More interesting to me is your last graph. Not sure how the Wilpons view deferments in general and if they were against them, if they would consider this enough of a unique circumstance to change their POV.

      • January 3, 2019 at 4:07 am

        That’s the way Boras operates

  4. Pal88
    January 2, 2019 at 12:35 pm

    The wilpons are choking on your example.

    To be honest, I don’t think any ball player is worth that kind of 10 year commitment…

  5. Chris F
    January 2, 2019 at 2:00 pm

    Congrats on a thoughtful, and reasonable, exercise. Ive had my up and down moments on the thought of adding Harper. I bet there is a 15 minute window that BVW must consider something like this every day (unless ownership has already said no). I would. Right now, if Harper’s career ended, he would be 8th on the all time Mets rank of bWAR. He will be playing all of next season at age 26. It is easy to imagine he would be in the vicinity of DWright career bWAR by age 31. Hard not to like the look of that.

    On the other hand, greater than 1/3 of his total bWAR comes from his MVP season, which logged in at 10. His other seasons (rounded up or down) in bWAR are: 5, 4, 1, 10, 2, 5, 1. He generates an annual bWAR of 3.9. If you said in 10 years as a Met he gave you 40 WAR, a number of post season runs, and a WS championship, I think you make that choice.

    If you throw out the MVP 10 bWAR year, Harper is an annual 2.9 WAR player. Nothing to sneeze at, but is it worth >300M$ even adjusted for the future times when 30M AAV contracts will be common? If there is a WS win in there, then sure. Also worthy of discussion is the decreasing metrics on defense. Can the team withstand to lock a corner OF with terrible defensive skills. His positive WAR comes entirely on offense. He has only posted positive numbers for bb ref dWAR 2 times in 7 years, the last time in 2015. The trend line is down.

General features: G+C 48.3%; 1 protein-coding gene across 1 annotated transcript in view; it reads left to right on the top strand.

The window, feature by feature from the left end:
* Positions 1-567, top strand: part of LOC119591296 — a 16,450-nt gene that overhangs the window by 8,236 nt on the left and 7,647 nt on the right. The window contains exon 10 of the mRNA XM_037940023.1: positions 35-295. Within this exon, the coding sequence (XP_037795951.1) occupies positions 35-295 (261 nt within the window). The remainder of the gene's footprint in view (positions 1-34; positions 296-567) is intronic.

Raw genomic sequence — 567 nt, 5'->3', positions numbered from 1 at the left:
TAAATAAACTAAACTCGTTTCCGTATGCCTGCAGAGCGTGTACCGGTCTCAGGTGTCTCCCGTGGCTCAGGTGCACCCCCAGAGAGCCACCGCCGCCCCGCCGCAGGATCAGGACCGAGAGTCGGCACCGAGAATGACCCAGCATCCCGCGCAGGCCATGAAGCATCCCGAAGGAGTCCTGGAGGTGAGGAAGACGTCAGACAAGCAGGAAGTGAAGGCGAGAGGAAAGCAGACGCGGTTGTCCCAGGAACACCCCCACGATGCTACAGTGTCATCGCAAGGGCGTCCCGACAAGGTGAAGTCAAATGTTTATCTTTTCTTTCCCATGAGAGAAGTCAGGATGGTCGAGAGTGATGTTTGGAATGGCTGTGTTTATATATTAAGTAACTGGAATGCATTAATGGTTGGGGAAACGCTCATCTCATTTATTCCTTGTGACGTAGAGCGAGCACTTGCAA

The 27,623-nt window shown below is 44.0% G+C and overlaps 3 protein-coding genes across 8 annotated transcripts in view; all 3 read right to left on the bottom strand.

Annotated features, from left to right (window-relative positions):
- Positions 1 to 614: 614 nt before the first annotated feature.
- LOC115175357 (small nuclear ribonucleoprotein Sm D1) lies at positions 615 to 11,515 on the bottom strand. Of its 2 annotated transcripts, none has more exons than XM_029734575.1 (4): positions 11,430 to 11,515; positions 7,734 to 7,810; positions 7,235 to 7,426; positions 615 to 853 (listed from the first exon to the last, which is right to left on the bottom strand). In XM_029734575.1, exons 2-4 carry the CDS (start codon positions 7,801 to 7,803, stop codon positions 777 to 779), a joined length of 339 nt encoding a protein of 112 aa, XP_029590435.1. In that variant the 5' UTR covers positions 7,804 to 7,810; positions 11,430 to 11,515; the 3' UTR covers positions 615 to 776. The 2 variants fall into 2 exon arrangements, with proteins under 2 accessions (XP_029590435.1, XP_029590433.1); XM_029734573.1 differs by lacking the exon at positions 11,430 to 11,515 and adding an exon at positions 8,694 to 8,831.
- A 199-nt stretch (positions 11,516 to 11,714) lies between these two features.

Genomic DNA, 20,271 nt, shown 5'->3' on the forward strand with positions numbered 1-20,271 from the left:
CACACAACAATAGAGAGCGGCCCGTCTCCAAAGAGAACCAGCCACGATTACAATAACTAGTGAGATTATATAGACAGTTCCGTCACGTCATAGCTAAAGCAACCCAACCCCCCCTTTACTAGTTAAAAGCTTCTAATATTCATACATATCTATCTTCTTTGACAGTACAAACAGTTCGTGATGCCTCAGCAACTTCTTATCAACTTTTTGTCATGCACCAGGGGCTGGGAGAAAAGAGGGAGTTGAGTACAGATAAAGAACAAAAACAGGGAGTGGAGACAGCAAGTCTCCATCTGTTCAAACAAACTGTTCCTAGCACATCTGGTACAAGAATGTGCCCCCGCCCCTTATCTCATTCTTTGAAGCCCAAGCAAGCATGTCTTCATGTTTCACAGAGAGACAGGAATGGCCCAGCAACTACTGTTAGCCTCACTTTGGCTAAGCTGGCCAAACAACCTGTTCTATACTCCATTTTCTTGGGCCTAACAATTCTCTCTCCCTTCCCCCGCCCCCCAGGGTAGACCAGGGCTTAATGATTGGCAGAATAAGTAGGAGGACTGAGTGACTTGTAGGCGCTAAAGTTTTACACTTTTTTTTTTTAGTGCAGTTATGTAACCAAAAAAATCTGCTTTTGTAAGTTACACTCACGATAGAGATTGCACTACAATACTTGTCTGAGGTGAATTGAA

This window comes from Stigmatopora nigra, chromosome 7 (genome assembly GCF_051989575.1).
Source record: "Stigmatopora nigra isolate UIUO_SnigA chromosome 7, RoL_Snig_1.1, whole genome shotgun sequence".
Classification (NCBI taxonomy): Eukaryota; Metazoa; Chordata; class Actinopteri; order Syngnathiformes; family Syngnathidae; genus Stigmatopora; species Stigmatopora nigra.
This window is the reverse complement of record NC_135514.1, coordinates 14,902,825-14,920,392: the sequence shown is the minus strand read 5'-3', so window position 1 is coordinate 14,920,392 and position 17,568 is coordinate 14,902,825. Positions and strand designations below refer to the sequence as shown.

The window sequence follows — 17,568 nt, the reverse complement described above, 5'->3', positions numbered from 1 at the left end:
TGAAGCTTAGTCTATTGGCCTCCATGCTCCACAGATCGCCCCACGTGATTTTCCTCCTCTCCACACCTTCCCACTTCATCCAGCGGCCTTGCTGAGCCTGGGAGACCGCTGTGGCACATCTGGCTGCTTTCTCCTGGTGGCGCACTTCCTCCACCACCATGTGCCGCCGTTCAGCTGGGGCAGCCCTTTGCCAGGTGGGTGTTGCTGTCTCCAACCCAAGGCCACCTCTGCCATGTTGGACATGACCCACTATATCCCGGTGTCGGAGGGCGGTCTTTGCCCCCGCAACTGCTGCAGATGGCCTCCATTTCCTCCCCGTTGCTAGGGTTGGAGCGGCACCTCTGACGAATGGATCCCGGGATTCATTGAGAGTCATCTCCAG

Even as an injury risk he’s always logged >100 games played, averaging 132 games per season so far.

    If you think of the business end of the game, will he fill the seats to pay for his salary? The Mets finished 10/15 in attendance last year, and only twice in the Alderson years with an average attendance of >30,000 per game. Will Mets fans consider Harper “must see in real life” viewing? Will 1000 extra fannies warm seats (thats about 8M$/yr on an average of 100$ per seat) that otherwise wouldnt attend? If you accept that, then maybe the 32M$ AAV doesnt kill you. What about ad sales in NY? What about the nonstop backpage news and associated revenue?

    Me? Im still not burning down the house for a corner OF, although getting Harper opens Nimmo and Conforto to be traded for other (CF?) pieces.

    • January 2, 2019 at 4:59 pm

      I’m not a big believer that fans come out to see Player X on a regular basis. Maybe you can make that case for a pitcher and certainly a pitcher going for a milestone, like a few years back when Dickey was going for his 20th win. But I would not approach it that 1,000 extra fans – or whatever number – would come out to see Harper. Not in a vacuum. If Harper leads the Mets to 98 wins then the extra attendance will come.

      I think it’s reasonable to say that the Mets should have won more games than they did in 2018. And it’s reasonable to think they’ve added a few wins with their offseason moves to date. Would a Harper signing take them to that next level? I think it would but I’m not going to argue much with anyone who feels differently.

  6. January 2, 2019 at 4:23 pm

    The Met team is currently underrated offensively. Adding Harper or Machado would be great and completely unrealistic. Adding Adam Jones or A.J. Pollock would also be huge to solidifying the front of our lineup but several questions remain.

    1) Will the Mets allow Peter Alonso to take over at first base and can he perform up to his potential?

    2) Will Wilson Ramos live up to his contract and actually be an upgrade on defense?

    3) Will the Mets get a veteran lefty or rely on Daniel Zamora and Tim Peterson?

    Getting an outfielder or a superstar are still secondary.

    • January 2, 2019 at 5:03 pm

      Peterson is at best a fringe major league pitcher – can’t imagine a scenario where they rely on him. Like what I saw of Zamora but he’s a 7th man in the pen type to me at this point.

  7. TexasGusCC
    January 2, 2019 at 4:45 pm

    Harper is not worth his publicity. You’re right that he had a 9.3 fWAR in 2015, but that was four years ago. Too, after his initial couple of years of 4+ fWAR and the previously mentioned 9.3, he has been very good but not superstar worthy.

    Meanwhile, in 3 out of the last 4 years, Machado has surpassed 6.0 and plays a harder position to fill.